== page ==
Archbishop Joseph E. Kurtz, president of the U.S. Conference of Catholic Bishops, called a lawsuit filed by the American Civil Liberties Union “misguided” and “baseless.” The suit, filed on Nov. 29, targets the U.S. bishops’ “Ethical and Religious Directives,” arguing that the alleged mistreatment of a patient suffering a miscarriage at a Catholic medical center in Michigan was attributable to the directives.
The A.C.L.U.’s client, Tamesha Means, had been 18 weeks pregnant when she sought assistance at Mercy Health Partners in Muskegon, Mich., after her water broke. According to the suit, the hospital sent her home twice despite the seriousness of her condition and the pain she was suffering. “Because of the Directives,” the suit charges, “M.H.P. did not inform Ms. Means that, due to her condition, the fetus she was carrying had virtually no chance of surviving, and continuing her pregnancy would pose a serious risk to her health. Nor did M.H.P. tell Ms. Means that the safest treatment option was to induce labor and terminate the pregnancy. M.H.P also did not tell Ms. Means that it would not terminate her pregnancy, even if necessary for her health, because it was prohibited from doing so by the Directives.”
All Catholic hospitals in the United States are required to adhere to the directives. They guide Catholic health care facilities in addressing a wide range of ethical questions, such as abortion, euthanasia, care for the poor, medical research, treatment of rape victims and other issues.
In a statement released on Dec. 6, Archbishop Kurtz said, “The church holds that all human life, both before and after birth, has inherent dignity, and that health care providers have the corresponding duty to respect the dignity of all their patients. This lawsuit argues that it is legally ‘negligent’ for the Catholic bishops to proclaim this core teaching of our faith. Thus, the suit urges the government to punish that proclamation with civil liability, a clear violation of the First Amendment.”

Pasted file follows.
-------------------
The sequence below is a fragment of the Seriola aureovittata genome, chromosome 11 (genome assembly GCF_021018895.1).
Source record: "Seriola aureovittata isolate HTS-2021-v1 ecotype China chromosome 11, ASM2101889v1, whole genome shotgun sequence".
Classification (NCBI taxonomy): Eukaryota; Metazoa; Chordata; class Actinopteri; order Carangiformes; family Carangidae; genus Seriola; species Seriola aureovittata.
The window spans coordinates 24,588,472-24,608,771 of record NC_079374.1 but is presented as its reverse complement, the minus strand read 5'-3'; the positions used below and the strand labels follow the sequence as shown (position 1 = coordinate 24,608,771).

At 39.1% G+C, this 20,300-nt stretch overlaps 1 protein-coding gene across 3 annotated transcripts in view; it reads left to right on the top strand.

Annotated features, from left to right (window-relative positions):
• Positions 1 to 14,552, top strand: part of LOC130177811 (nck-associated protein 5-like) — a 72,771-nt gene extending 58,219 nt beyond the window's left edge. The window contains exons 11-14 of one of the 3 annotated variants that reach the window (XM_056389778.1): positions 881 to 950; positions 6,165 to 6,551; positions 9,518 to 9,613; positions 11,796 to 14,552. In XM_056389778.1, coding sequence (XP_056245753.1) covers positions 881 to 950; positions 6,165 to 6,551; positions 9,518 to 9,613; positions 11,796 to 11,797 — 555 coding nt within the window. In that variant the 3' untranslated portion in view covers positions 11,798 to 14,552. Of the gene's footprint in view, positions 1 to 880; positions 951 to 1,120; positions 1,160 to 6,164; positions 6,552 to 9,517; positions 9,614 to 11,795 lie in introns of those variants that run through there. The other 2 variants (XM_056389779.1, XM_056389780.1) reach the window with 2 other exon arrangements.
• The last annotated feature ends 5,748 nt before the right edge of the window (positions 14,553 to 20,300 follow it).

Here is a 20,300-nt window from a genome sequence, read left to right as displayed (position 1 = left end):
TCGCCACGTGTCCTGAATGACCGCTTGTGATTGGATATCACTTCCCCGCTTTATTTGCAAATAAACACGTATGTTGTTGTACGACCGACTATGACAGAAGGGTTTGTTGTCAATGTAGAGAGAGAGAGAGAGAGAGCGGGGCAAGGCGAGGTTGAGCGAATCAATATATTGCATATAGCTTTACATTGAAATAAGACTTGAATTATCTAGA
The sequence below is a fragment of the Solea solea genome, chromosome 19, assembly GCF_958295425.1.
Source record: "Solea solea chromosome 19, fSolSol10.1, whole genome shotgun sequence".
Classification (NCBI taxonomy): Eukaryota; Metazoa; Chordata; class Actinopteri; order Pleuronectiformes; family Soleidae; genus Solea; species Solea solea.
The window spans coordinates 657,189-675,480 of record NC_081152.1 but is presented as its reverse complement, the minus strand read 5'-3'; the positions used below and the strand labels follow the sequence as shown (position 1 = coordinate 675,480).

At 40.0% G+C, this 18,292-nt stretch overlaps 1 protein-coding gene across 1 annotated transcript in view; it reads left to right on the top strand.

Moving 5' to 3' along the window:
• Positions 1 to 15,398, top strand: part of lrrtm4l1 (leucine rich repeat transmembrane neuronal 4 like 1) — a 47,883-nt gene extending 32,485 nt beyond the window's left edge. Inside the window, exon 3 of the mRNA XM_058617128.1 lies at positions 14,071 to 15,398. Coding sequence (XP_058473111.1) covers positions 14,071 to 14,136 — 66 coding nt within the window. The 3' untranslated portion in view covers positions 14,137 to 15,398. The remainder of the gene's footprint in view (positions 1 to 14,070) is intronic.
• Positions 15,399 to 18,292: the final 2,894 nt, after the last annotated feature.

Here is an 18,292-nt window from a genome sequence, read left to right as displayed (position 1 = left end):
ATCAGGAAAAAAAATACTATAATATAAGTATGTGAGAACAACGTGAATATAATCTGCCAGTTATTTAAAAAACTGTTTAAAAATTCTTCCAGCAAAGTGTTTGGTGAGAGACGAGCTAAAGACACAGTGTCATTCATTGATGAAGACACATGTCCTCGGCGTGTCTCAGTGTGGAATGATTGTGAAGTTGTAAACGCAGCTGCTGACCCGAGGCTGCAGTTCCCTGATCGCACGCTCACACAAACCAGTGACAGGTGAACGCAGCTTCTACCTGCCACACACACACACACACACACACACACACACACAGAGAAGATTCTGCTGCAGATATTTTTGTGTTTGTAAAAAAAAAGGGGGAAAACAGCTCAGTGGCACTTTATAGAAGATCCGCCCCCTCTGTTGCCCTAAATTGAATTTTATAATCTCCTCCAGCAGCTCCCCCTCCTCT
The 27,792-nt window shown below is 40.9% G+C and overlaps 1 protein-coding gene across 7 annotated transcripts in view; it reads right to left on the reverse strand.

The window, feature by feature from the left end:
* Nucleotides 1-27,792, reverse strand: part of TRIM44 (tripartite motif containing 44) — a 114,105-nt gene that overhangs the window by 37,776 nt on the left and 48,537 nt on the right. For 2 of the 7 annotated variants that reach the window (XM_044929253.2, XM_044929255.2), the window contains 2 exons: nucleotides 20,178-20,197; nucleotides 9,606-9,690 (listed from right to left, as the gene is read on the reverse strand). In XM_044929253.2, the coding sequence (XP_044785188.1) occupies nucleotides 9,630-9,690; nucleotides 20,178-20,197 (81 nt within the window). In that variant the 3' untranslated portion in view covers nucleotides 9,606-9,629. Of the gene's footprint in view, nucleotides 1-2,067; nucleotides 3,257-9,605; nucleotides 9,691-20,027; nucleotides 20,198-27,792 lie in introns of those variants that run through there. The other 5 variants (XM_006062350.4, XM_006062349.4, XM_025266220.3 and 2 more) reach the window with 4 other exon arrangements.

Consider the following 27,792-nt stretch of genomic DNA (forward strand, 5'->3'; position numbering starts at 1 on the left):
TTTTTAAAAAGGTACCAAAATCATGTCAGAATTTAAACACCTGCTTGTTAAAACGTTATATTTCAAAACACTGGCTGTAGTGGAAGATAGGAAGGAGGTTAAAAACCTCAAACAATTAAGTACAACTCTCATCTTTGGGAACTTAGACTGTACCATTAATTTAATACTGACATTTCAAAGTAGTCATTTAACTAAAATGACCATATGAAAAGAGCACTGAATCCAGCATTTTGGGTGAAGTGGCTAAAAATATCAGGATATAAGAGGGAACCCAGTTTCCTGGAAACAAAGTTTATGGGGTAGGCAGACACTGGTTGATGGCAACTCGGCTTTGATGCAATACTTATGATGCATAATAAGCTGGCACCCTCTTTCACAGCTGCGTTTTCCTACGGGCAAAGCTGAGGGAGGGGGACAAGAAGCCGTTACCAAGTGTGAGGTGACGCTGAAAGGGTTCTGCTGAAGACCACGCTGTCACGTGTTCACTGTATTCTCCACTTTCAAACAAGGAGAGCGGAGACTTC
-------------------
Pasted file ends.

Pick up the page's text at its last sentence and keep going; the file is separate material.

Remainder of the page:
Kary Moss, the executive director of the Michigan A.C.L.U. office, said the decision to pursue the bishops rather than Mercy Health Partners was partly the result of the statute of limitations (the incident in question took place in 2010) and partly because “this is not a medical malpractice suit,” but a case of negligence. Moss explained the A.C.L.U.’s reasoning in a phone interview with America and by e-mail.
“M.H.P. has stated that it adheres to the directives,” Moss said. “When Ms. Means went to M.H.P., she did not receive necessary treatment, information about treatment options or information about risks to her health if the pregnancy continued. The lawsuit alleges that the directives are responsible for M.H.P. not providing treatment to Ms. Means and not providing her with information about her health risk and treatment options.”
Moss said that the A.C.L.U. did not object in principle to the use of the directives in Catholic institutions except when it meant the “subjugation of women’s care” to the directives. She said, “The A.C.L.U. believes that although everyone has the right to their religious beliefs, decisions about medical care should be made by patients and their physicians.”
According to Moss, “When a patient in Ms. Means’s condition goes to the hospital, decisions about the type of care that should be provided and the type of information that is necessary for a patient, whether at a Catholic or non-Catholic health facility, should be based on a physician’s medical judgment.” Asked if it was the judgment of the A.C.L.U. that U.S. health care facilities should not be allowed to operate unless they were willing to refer or perform emergency termination of pregnancies, Ms. Moss replied, “Health care facilities, whether secular or religious, should be held to the same standard—doing what is best for the patient.”
She said, “A patient should not be prevented from obtaining medically accurate information and medically necessary treatment, including a medically necessary pregnancy termination, at a hospital simply because of the hospital’s religious affiliation.”
Archbishop Kurtz said, “A robust Catholic presence in health care helps build a society where medical providers show a fierce devotion to the life and health of each patient, including those most marginalized and in need. It witnesses against a utilitarian calculus about the relative value of different human lives. And it provides a haven for pregnant women and their unborn children regardless of their financial resources.”